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Johnny Hallyday: who are the Bretons behind his hits?

More than 300 lyricists, double the composition: Johnny Hallyday has always surrounded himself to write his songs. Among his collaborators, the Bretons figure prominently. Did you know that the second most prolific lyricist of Idol des jeunes was from Finistère? Even if he was relatively discreet, the Brestois Georges Aber-Poubennec is credited on 69 songs by Johnny Hallyday, mainly in the 60s. “Noir c’est noir”, that’s him. “The hits”, “You talk too much” too.

The lyricist, very talented at adapting American standards into French, was popular during the yéyé years. Besides Johnny, he wrote for Sheila, Sylvie Vartan, Claude François, Dick Rivers, Franck Alamo, Les Chaussettes Noires and Alain Bashung. Even if the Brestois, who died in 2012, saw his activity decline in the 1970s, he undoubtedly left his mark on French rock..

Miossec’s “physical” writing

Almost as prolific with 35 titles crediting him as a lyricist, Pierre Billon certainly born in Paris, but son of a Douarnenist – is the seventh biggest songwriter of Johnny, in the years 1970-1980. It is he who hides in particular behind the tube “I forgot to live”.

The singer-songwriter, who made the buzz in 2011 with his cult “Sad Bamba”, was not content to write, since he made ten albums of the singer, between 1982 and 1984. Closer to us, there is of course the collaboration of the French Elvis Presley with Christophe Miossec. Credited on 15 songs since 1999, spread over three albums, the Brestois is one of the feathers that marked the end of Taulier’s career in French rock. In 2014, this collaboration even allowed him to win a Victoire de la musique, with “20 years”, named song of the year.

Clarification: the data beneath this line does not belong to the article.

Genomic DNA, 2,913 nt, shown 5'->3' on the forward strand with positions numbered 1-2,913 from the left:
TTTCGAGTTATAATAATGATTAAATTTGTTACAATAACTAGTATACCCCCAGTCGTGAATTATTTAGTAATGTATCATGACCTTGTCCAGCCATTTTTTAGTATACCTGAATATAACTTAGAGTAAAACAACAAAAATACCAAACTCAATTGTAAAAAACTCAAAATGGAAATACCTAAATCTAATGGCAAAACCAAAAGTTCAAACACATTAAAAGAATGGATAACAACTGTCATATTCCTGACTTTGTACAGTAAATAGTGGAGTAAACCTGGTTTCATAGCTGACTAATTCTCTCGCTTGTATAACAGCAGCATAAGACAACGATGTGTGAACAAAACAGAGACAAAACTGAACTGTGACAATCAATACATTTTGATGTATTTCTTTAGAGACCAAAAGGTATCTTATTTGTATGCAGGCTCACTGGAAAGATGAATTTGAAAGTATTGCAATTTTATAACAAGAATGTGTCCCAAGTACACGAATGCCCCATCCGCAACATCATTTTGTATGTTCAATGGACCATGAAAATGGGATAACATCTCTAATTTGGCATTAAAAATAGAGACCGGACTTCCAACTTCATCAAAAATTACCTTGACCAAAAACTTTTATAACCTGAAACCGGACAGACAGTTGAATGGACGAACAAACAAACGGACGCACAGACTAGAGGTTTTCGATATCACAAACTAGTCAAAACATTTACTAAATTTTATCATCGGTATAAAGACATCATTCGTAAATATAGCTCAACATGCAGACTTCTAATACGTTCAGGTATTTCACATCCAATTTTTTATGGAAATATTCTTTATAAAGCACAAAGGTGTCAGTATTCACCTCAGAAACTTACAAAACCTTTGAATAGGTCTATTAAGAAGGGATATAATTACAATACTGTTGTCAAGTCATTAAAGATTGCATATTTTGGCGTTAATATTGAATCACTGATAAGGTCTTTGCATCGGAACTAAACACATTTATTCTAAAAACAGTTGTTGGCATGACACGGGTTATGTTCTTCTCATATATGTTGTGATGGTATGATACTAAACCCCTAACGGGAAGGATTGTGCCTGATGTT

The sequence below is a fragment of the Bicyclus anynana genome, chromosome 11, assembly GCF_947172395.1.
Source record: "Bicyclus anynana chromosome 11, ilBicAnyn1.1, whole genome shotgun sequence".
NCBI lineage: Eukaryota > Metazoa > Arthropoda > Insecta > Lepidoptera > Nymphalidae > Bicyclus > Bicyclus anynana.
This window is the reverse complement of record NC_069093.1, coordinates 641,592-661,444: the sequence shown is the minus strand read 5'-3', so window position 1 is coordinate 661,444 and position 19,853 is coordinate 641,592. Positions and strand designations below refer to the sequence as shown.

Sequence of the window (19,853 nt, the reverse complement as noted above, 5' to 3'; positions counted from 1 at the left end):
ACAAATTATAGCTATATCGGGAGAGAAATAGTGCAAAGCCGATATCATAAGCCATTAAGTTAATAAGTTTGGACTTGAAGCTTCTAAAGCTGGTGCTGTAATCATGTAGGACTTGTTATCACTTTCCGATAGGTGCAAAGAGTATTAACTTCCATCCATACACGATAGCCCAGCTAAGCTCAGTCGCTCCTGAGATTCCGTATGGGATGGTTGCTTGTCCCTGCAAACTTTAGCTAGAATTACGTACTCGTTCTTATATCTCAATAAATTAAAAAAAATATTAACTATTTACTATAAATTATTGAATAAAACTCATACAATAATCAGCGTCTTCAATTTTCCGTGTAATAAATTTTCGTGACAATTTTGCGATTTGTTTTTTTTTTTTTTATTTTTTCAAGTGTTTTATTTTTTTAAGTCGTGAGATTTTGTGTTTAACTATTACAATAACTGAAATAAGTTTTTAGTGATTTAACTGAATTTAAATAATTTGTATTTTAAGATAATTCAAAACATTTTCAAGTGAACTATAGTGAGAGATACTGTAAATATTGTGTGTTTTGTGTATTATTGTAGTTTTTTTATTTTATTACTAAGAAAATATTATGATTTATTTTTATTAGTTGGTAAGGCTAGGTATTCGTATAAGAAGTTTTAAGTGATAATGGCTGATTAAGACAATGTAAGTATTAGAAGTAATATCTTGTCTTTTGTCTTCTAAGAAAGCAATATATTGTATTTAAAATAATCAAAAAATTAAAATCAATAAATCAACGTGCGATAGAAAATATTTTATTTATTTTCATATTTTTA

Miossec had also reacted, with a lot of emotion, at the sad news of Johnny’s disappearance on December 5, 2017. The Brest singer evokes a “physical” writing for the rock icon: “the words must come out, it must be hardened. I remember all those concerts where he glued the audience to the ceiling with very simple words … “.

Behind “Lorada”, “The penitentiary”, “The cheart of a man “…

An impressive top three, but other Britons have counted in Johnny’s career. This is the case of the Finistérien Gildas Arzel who, with 6 songs, left his mark on the album “Lorada” in 1995, under the aegis of the producer of the project, Jean-Jacques Goldman. We owe the Breton “Lady Lucille”, “Do you want me still” or the title “Jamais” on Florent Pagny’s album “Staying true” (sung in duet).

At the same place in the charts of the authors of Johnny, the Breton of heart Hugues Aufray also sees 6 songs credited to his name, including three versions of the famous “Penitentiary”. The Nantes native Jeanne Cherhal, she instead marked the album of 2015 “Staying alive” with “You are there”, “You miss”, “Clandestine traveler” and “A Sunday in January”.

We also note the influence of Rennais Yvan Cassar, who composed (or helped compose) five songs, including four on the 2007 album “Le coeur d’un homme”. Like the Vannetaise Marielle Hervé, who wrote the music for the four versions of “La Loi du silence” (including two sung in … Italian, because Johnny was multilingual and even sung in turkish). Finally, perhaps more unusual, the eccentric Morlaisienne Brigitte Fontaine is cited twice for the text of “Tanagra”, sung with and without Matthieu Chedid (-M-).